David Lerman

Congressional leaders, White House give spending caps talks another try
Fall government shutdown looms if both sides can’t agree on a deal

White House officials plan to meet with congressional leaders Wednesday — for the second time in as many months — to reach a deal on spending limits that would prevent another government shutdown this fall.

The first meeting, on May 21, produced some initial hopes that a bipartisan deal could be reached relatively quickly, avoiding a breakdown in the appropriations process when the new fiscal year begins Oct. 1.

The politics behind spending limit negotiations
CQ Budget Podcast, Episode 114

One-year spending cap option, warts and all, gains momentum
Yarmuth signals openness to deal, echoing comments made by Shelby a day earlier

Senior lawmakers are increasingly considering a scaled-back plan to raise discretionary spending limits for just the upcoming fiscal year, in what would be a departure from the two-year deals enacted in 2013, 2015 and again last year.

A decision to limit a deal to only fiscal 2020 appropriations might simplify negotiations that have been stalled for months. But it would also set the stage for another difficult showdown over spending levels next year, just before the presidential election.

After rebuke from Jon Stewart, panel approves 9/11 victim bill
Without funding, victims face cuts to promised compensation, as much as 70 percent

A day after comedian Jon Stewart chastised lawmakers for their sparse attendance at a hearing on legislation to help victims of the Sept. 11 terrorist attacks, the House Judiciary Committee approved the bill without even calling a roll call vote, extending a victims fund for decades while offering whatever funding is needed.

Stewart and lawmakers representing the victims have expressed frustration with Congress’ pace in moving the legislation, even after the overseer of the victims fund, Rupa Bhattacharyya, announced in February that she would have to cut payouts to victims for lack of money.

Border spending package seeks aid for migrants, but no money for Trump’s wall
The Senate Appropriations Committee plans to take up a supplemental spending bill to address the migrant surge next week

The Senate Appropriations Committee plans to take up a supplemental spending bill next week to address the surge of migrants at the U.S. southern border, South Carolina Republican Sen. Lindsey Graham said Tuesday.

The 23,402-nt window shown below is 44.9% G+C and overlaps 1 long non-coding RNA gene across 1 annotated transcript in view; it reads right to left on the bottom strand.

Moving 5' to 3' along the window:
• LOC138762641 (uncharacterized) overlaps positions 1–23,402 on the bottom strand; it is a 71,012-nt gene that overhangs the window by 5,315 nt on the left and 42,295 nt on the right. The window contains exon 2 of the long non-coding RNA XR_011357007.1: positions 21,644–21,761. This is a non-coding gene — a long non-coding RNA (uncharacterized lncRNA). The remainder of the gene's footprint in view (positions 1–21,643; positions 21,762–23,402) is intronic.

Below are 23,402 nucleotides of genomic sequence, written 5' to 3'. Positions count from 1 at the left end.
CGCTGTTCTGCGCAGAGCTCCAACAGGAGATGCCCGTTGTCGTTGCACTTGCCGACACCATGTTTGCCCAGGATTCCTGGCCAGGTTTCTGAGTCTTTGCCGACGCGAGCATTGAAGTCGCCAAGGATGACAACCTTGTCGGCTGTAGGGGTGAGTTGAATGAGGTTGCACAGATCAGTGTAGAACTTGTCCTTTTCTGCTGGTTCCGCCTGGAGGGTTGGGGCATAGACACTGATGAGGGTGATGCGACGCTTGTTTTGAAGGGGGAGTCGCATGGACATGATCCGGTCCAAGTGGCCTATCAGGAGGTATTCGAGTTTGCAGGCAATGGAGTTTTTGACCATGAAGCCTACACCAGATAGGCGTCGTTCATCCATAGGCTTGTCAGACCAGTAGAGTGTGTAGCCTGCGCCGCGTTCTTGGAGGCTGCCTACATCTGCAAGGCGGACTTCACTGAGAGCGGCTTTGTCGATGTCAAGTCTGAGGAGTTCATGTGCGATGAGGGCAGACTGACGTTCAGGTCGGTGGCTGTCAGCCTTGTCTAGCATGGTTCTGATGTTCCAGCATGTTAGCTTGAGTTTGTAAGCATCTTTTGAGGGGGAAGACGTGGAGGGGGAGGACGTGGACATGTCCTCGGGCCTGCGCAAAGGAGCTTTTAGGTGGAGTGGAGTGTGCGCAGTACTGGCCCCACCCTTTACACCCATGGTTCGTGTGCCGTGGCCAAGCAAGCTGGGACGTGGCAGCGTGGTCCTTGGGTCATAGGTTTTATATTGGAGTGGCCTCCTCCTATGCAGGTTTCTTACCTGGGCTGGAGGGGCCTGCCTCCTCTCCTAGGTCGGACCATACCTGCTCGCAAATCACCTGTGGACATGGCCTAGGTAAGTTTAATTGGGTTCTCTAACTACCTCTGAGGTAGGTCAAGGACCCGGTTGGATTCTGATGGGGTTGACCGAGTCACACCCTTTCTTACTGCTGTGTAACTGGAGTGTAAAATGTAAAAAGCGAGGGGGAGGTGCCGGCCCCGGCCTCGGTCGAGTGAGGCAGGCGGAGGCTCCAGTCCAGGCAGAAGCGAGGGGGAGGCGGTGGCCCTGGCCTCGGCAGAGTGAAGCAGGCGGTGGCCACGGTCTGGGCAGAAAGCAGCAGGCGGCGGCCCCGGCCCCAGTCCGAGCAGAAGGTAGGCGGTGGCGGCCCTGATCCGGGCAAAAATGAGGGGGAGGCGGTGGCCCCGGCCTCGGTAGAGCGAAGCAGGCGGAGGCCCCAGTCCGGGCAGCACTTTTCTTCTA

The decision marked the first sign of movement on a stand-alone border funding bill, which President Donald Trump first requested on May 1. Republican leaders had tried to include the money in a $19.1 billion aid package for victims of natural disasters that cleared Congress last week, but Democrats objected, citing various concerns over family detention policies and information sharing about undocumented immigrants among federal agencies.

Contractors would receive shutdown pay in next spending package
Contractor back pay would provide the same benefit granted to direct federal employees

House Democrats would make whole federal contractors who didn't get paid during the 35-day partial government shutdown that ended in January as part of a $383 billion fiscal 2020 spending bill set to hit the floor next week. 

The package combines five bills: Commerce-Justice-Science will be the vehicle, carrying the Agriculture, Interior-Environment, Military Construction-VA and Transportation-HUD measures as well.

Democrats’ Spending Bill Strategy
CQ Budget Podcast, Episode 113

House Democrats are packaging spending bills with the aim of completing all 12 by the end of the month, a goal that is likely to generate a lot of policy debates and amendments, explains Jennifer Shutt in this episode of the CQ Budget podcast. The first package contains five bills including the two largest, Defense and Labor-HHS-Education.

Sen. Rand Paul’s austere budget plan goes down in Senate
Kentucky Republican said his plan would reverse a trajectory of ever-rising deficits in coming years

The Senate blocked consideration Monday of a bill by Sen. Rand Paul that would require trillions of dollars in spending cuts over the coming decade to bring about a balanced budget.

On a procedural vote of 22-69, the Senate refused to advance a budget plan that the Kentucky Republican said would reverse a trajectory of ever-rising deficits in coming years. “Today, the U.S. Senate can vote to put a stop to it and change course,” Paul said in a statement.